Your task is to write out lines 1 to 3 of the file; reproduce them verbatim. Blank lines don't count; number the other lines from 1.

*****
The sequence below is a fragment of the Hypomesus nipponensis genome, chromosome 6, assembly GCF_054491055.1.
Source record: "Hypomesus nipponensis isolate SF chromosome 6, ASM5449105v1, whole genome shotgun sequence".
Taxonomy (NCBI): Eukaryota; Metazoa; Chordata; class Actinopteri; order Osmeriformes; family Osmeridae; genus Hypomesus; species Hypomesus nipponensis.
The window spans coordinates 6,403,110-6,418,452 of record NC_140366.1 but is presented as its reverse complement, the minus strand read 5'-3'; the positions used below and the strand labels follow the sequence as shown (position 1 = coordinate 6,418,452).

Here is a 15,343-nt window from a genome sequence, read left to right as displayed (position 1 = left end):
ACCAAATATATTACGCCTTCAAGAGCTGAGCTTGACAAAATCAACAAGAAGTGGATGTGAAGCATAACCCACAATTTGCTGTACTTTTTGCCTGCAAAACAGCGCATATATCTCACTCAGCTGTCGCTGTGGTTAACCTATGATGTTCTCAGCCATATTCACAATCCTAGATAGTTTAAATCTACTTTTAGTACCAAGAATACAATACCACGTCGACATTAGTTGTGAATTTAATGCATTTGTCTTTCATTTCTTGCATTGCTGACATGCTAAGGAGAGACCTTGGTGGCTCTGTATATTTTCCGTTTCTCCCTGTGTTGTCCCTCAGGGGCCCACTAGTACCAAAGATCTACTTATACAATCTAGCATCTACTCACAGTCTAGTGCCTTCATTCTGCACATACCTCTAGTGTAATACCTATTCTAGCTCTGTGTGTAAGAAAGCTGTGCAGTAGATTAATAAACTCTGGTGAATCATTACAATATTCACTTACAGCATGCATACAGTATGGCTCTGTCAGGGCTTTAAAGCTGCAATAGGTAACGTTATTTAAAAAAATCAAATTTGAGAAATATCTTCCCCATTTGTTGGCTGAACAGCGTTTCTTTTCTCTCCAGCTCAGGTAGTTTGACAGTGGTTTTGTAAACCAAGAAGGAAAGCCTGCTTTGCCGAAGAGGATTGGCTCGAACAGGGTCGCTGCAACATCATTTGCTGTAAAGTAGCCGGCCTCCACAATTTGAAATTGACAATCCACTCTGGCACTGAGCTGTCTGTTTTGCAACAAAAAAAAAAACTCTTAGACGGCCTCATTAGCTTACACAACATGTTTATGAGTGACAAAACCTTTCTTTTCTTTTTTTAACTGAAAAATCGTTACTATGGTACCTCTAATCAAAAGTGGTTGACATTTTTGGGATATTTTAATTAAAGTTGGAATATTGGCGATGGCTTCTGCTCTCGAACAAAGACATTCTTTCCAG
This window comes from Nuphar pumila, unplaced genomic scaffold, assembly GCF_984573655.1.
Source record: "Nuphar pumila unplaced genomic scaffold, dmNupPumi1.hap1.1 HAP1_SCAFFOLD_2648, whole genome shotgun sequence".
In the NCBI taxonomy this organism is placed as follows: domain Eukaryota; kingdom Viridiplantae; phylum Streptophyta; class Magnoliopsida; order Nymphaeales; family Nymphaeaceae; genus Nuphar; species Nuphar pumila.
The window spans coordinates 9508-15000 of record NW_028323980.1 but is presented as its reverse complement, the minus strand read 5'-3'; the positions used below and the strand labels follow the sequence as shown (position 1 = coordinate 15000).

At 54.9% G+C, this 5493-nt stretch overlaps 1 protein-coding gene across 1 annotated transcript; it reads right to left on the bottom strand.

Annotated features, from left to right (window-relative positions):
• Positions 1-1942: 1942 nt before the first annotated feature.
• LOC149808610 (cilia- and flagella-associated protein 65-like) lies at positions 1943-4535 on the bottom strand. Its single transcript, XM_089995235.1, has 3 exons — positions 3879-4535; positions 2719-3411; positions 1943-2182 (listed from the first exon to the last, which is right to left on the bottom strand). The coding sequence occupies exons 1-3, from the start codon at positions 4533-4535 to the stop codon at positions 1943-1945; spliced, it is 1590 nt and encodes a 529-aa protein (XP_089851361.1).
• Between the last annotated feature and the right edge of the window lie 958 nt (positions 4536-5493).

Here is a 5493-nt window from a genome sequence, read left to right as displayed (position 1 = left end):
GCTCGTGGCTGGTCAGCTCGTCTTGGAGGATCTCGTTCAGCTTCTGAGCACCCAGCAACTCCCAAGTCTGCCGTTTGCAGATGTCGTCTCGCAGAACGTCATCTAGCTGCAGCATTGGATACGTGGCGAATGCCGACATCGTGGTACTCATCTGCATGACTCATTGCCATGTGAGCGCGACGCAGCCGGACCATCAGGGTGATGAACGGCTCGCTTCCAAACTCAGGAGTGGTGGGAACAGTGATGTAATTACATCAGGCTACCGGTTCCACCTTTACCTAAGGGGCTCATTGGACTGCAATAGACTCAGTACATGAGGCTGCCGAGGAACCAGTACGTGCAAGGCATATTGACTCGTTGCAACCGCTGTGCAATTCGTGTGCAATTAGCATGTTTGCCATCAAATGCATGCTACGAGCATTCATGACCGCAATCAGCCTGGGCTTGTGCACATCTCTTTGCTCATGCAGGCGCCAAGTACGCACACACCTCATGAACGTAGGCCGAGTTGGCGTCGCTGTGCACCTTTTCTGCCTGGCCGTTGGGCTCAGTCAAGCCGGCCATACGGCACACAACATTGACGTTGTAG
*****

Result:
The sequence below is a fragment of the Hypomesus nipponensis genome, chromosome 6, assembly GCF_054491055.1.
Source record: "Hypomesus nipponensis isolate SF chromosome 6, ASM5449105v1, whole genome shotgun sequence".
Taxonomy (NCBI): Eukaryota; Metazoa; Chordata; class Actinopteri; order Osmeriformes; family Osmeridae; genus Hypomesus; species Hypomesus nipponensis.